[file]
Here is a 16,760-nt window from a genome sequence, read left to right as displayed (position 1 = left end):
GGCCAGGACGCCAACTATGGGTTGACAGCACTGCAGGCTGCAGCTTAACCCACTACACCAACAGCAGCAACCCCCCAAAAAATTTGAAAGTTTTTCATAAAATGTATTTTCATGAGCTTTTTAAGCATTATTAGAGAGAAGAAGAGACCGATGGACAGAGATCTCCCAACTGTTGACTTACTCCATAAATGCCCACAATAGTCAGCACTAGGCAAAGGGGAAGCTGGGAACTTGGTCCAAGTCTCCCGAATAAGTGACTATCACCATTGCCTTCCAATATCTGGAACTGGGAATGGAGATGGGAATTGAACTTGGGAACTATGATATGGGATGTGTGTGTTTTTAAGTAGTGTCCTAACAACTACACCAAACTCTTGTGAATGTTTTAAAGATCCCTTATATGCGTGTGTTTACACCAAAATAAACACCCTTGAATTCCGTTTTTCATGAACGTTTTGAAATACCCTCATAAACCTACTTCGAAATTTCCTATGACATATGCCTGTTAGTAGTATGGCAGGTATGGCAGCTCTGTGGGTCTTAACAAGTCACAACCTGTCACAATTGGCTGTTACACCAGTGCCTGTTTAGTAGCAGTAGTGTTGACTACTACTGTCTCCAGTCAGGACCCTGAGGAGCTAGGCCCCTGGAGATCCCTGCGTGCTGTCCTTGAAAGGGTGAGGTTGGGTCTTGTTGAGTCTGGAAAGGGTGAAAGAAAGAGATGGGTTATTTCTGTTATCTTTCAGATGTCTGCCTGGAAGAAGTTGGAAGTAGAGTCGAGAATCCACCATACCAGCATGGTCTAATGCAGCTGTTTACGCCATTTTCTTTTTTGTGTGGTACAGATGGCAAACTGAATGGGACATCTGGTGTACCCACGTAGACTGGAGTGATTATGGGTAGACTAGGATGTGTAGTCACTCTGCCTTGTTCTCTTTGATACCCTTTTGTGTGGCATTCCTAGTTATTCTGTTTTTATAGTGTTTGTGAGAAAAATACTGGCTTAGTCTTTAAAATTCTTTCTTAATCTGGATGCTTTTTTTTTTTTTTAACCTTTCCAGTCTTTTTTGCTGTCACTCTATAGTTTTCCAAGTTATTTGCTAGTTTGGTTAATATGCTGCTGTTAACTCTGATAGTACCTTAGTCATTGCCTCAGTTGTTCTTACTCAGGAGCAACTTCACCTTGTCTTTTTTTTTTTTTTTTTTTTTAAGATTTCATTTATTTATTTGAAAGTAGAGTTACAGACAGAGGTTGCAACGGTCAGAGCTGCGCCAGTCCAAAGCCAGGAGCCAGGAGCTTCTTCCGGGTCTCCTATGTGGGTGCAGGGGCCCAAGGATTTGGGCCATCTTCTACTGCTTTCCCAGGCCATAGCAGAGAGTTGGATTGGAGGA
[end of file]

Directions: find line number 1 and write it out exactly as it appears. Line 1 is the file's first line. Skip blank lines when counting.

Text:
Here is a 16,760-nt window from a genome sequence, read left to right as displayed (position 1 = left end):